America faces Barack Obama’s Third Term
There was a cry from the excitement generated by Barack Obama’s appearance on the stage of the Democratic National Convention in Philadelphia.
His supporters, many of who are now Hillary Clinton supporters, showed their preference for more of the same as they yelled the phrase “four more years!”.
That would be a midsummer night’s dream to a president who, in his last mission, acts as a mediator between the two sides in the Democratic Party: those who stand behind Hillary Clinton, and a sizeable group of voters who stood next to Bernie Sanders.
For Obama supporters, it seemed hard to let go of their messiah. Many participants at the conventions chanted “I love you” or “Yes we can” during his speech.
There were tears in the eyes of many attendees at the climax of the day, in an act that symbolized the transfer of the baton from Obama to Clinton.
Facing the vision expressed in Cleveland a week ago by Donald Trump, the answer seemed to be “the audacity of hope”, the title of a book allegedly written by Obama. “I am more optimistic than ever about the future of America,” he said.
In his speech he attacked Trump with his usual brilliant rhetoric. “No one threatens our values, whether fascist, communist, jihadist or a local demagogue, in the end they always lose.”
“There has never been a man or a woman more qualified than Hillary Clinton to serve as president of the country”. Obama said. He is also considering that Clinton will continue to build on however little he has accomplished as president, to continue his legacy of eight years.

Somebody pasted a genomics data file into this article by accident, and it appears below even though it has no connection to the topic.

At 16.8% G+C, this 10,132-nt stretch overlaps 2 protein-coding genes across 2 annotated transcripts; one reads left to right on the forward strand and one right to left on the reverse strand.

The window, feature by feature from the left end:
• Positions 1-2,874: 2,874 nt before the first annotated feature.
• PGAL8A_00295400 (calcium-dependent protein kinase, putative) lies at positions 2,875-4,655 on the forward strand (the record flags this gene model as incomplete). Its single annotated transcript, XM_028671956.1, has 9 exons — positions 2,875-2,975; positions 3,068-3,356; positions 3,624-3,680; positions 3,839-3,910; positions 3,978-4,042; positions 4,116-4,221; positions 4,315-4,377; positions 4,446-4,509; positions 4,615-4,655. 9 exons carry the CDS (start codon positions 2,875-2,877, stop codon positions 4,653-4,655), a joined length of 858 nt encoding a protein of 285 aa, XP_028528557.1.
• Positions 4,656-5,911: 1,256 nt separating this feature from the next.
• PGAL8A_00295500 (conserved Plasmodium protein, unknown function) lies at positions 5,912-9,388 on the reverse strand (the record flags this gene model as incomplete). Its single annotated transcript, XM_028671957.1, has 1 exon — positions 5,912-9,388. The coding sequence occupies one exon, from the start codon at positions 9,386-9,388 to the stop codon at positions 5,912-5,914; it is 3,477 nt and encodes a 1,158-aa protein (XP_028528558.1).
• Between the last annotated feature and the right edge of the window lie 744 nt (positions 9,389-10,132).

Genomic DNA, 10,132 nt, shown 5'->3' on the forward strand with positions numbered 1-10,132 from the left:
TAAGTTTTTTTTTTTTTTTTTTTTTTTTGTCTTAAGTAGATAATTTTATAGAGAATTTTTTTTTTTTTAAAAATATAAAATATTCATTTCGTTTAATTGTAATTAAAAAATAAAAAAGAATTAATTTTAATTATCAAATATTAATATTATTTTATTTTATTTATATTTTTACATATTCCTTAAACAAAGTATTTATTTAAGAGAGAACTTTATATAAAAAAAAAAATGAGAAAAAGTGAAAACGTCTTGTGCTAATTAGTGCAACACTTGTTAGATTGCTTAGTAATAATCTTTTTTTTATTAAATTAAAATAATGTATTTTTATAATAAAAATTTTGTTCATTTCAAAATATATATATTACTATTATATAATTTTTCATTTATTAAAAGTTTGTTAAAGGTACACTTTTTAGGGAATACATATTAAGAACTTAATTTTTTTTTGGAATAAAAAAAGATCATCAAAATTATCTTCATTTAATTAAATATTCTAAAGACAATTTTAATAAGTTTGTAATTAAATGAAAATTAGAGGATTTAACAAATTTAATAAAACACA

Analysts, however, said that Hillary Clinton, the first woman nominated for president of the United States, entered the campaign with the intention of creating her own legacy or perhaps of bringing back some of what was done during her husbands presidency.
The external threat of a criminal case on the issue of e-mails and the internal revolution led by Bernie Sanders, Obama says, made him open his eyes.
At the end of the speech, Hillary Clinton stormed the stage. Both President and candidate melted in a warm embrace. A satisfied Bill Clinton and an excited daughter, Chelsea, applauded at the time that Hillary and Obama staged their fraternity.
It became clear that the president is one of the best assets in the campaign. That image of continuity, a third term is also a challenge to convey that she is a member of the Establisment, which is why Obama prefers to focus on convenient talking points.
“What I heard in Cleveland is a deeply pessimistic view, no solutions to the problems, only the spread of resentment, anger and hatred,” said Obama. He did not miss the chance to reply to Trump’s “I am your voice” moment. “Can anyone believe that a character who has spent nearly 70 years on earth without showing consideration for the working people is suddenly going to be your advocate?”, asked Obama.